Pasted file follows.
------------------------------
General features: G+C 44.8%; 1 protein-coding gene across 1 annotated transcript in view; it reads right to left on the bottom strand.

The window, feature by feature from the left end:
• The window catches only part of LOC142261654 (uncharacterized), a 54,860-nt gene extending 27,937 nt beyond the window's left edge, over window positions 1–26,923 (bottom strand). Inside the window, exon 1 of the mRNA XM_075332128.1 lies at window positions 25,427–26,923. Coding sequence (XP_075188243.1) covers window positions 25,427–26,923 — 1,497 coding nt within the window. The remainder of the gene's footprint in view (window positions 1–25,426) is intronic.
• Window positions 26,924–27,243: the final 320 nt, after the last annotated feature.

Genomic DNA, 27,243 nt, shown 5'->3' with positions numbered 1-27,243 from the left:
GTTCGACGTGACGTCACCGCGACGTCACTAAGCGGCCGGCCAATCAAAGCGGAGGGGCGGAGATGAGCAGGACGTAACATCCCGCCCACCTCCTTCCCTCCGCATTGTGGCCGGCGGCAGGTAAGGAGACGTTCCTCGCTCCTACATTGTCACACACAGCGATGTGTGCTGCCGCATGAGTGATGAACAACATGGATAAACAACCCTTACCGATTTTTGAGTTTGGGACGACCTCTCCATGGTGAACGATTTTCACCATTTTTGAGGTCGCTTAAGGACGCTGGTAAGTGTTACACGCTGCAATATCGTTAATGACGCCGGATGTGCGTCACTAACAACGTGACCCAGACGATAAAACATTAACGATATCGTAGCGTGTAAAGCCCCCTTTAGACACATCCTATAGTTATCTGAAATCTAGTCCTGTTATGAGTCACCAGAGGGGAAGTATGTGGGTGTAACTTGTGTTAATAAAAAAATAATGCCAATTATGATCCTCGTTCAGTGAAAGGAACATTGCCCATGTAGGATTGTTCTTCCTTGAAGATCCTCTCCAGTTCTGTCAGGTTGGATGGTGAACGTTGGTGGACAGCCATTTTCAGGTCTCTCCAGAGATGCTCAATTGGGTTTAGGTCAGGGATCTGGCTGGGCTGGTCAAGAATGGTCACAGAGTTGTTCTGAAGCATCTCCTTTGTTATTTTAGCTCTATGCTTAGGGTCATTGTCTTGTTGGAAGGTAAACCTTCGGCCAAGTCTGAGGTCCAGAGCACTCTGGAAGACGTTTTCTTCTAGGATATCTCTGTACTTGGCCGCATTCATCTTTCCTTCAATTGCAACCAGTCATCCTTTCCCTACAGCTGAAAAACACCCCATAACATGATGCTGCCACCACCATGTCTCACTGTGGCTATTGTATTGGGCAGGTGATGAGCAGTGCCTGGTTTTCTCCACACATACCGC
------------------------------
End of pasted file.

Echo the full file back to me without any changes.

General features: G+C 44.8%; 1 protein-coding gene across 1 annotated transcript in view; it reads right to left on the bottom strand.

The window, feature by feature from the left end:
• The window catches only part of LOC142261654 (uncharacterized), a 54,860-nt gene extending 27,937 nt beyond the window's left edge, over window positions 1–26,923 (bottom strand). Inside the window, exon 1 of the mRNA XM_075332128.1 lies at window positions 25,427–26,923. Coding sequence (XP_075188243.1) covers window positions 25,427–26,923 — 1,497 coding nt within the window. The remainder of the gene's footprint in view (window positions 1–25,426) is intronic.
• Window positions 26,924–27,243: the final 320 nt, after the last annotated feature.

Genomic DNA, 27,243 nt, shown 5'->3' with positions numbered 1-27,243 from the left:
GTTCGACGTGACGTCACCGCGACGTCACTAAGCGGCCGGCCAATCAAAGCGGAGGGGCGGAGATGAGCAGGACGTAACATCCCGCCCACCTCCTTCCCTCCGCATTGTGGCCGGCGGCAGGTAAGGAGACGTTCCTCGCTCCTACATTGTCACACACAGCGATGTGTGCTGCCGCATGAGTGATGAACAACATGGATAAACAACCCTTACCGATTTTTGAGTTTGGGACGACCTCTCCATGGTGAACGATTTTCACCATTTTTGAGGTCGCTTAAGGACGCTGGTAAGTGTTACACGCTGCAATATCGTTAATGACGCCGGATGTGCGTCACTAACAACGTGACCCAGACGATAAAACATTAACGATATCGTAGCGTGTAAAGCCCCCTTTAGACACATCCTATAGTTATCTGAAATCTAGTCCTGTTATGAGTCACCAGAGGGGAAGTATGTGGGTGTAACTTGTGTTAATAAAAAAATAATGCCAATTATGATCCTCGTTCAGTGAAAGGAACATTGCCCATGTAGGATTGTTCTTCCTTGAAGATCCTCTCCAGTTCTGTCAGGTTGGATGGTGAACGTTGGTGGACAGCCATTTTCAGGTCTCTCCAGAGATGCTCAATTGGGTTTAGGTCAGGGATCTGGCTGGGCTGGTCAAGAATGGTCACAGAGTTGTTCTGAAGCATCTCCTTTGTTATTTTAGCTCTATGCTTAGGGTCATTGTCTTGTTGGAAGGTAAACCTTCGGCCAAGTCTGAGGTCCAGAGCACTCTGGAAGACGTTTTCTTCTAGGATATCTCTGTACTTGGCCGCATTCATCTTTCCTTCAATTGCAACCAGTCATCCTTTCCCTACAGCTGAAAAACACCCCATAACATGATGCTGCCACCACCATGTCTCACTGTGGCTATTGTATTGGGCAGGTGATGAGCAGTGCCTGGTTTTCTCCACACATACCGC